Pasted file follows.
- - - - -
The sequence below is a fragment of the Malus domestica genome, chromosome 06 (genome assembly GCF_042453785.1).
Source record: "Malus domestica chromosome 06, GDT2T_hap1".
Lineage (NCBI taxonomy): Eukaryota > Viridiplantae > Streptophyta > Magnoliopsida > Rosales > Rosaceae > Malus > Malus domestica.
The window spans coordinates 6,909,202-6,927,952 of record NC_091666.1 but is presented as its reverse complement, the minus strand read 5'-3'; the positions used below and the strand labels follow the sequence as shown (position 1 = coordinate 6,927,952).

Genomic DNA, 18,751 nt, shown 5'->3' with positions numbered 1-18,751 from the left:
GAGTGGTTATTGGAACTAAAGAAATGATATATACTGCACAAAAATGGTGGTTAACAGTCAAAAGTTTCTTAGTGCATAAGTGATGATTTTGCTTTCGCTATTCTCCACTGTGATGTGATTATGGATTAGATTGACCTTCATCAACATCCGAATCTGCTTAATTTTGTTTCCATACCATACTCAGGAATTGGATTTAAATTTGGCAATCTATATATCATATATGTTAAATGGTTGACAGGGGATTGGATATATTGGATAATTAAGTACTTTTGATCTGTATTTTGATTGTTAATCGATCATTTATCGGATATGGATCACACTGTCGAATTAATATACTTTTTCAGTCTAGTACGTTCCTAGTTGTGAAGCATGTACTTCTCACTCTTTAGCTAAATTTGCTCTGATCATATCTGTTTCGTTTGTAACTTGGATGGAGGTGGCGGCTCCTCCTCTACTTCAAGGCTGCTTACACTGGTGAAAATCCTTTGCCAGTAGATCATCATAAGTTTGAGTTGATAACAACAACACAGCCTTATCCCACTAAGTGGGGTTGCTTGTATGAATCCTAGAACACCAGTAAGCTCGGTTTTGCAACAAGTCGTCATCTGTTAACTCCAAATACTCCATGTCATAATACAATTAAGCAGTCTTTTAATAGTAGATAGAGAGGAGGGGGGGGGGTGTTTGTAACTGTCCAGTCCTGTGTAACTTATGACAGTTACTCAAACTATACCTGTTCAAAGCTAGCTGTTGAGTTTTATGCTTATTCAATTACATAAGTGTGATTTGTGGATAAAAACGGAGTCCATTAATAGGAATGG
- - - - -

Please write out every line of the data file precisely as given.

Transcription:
The sequence below is a fragment of the Malus domestica genome, chromosome 06 (genome assembly GCF_042453785.1).
Source record: "Malus domestica chromosome 06, GDT2T_hap1".
Lineage (NCBI taxonomy): Eukaryota > Viridiplantae > Streptophyta > Magnoliopsida > Rosales > Rosaceae > Malus > Malus domestica.
The window spans coordinates 6,909,202-6,927,952 of record NC_091666.1 but is presented as its reverse complement, the minus strand read 5'-3'; the positions used below and the strand labels follow the sequence as shown (position 1 = coordinate 6,927,952).

Genomic DNA, 18,751 nt, shown 5'->3' with positions numbered 1-18,751 from the left:
GAGTGGTTATTGGAACTAAAGAAATGATATATACTGCACAAAAATGGTGGTTAACAGTCAAAAGTTTCTTAGTGCATAAGTGATGATTTTGCTTTCGCTATTCTCCACTGTGATGTGATTATGGATTAGATTGACCTTCATCAACATCCGAATCTGCTTAATTTTGTTTCCATACCATACTCAGGAATTGGATTTAAATTTGGCAATCTATATATCATATATGTTAAATGGTTGACAGGGGATTGGATATATTGGATAATTAAGTACTTTTGATCTGTATTTTGATTGTTAATCGATCATTTATCGGATATGGATCACACTGTCGAATTAATATACTTTTTCAGTCTAGTACGTTCCTAGTTGTGAAGCATGTACTTCTCACTCTTTAGCTAAATTTGCTCTGATCATATCTGTTTCGTTTGTAACTTGGATGGAGGTGGCGGCTCCTCCTCTACTTCAAGGCTGCTTACACTGGTGAAAATCCTTTGCCAGTAGATCATCATAAGTTTGAGTTGATAACAACAACACAGCCTTATCCCACTAAGTGGGGTTGCTTGTATGAATCCTAGAACACCAGTAAGCTCGGTTTTGCAACAAGTCGTCATCTGTTAACTCCAAATACTCCATGTCATAATACAATTAAGCAGTCTTTTAATAGTAGATAGAGAGGAGGGGGGGGGGTGTTTGTAACTGTCCAGTCCTGTGTAACTTATGACAGTTACTCAAACTATACCTGTTCAAAGCTAGCTGTTGAGTTTTATGCTTATTCAATTACATAAGTGTGATTTGTGGATAAAAACGGAGTCCATTAATAGGAATGG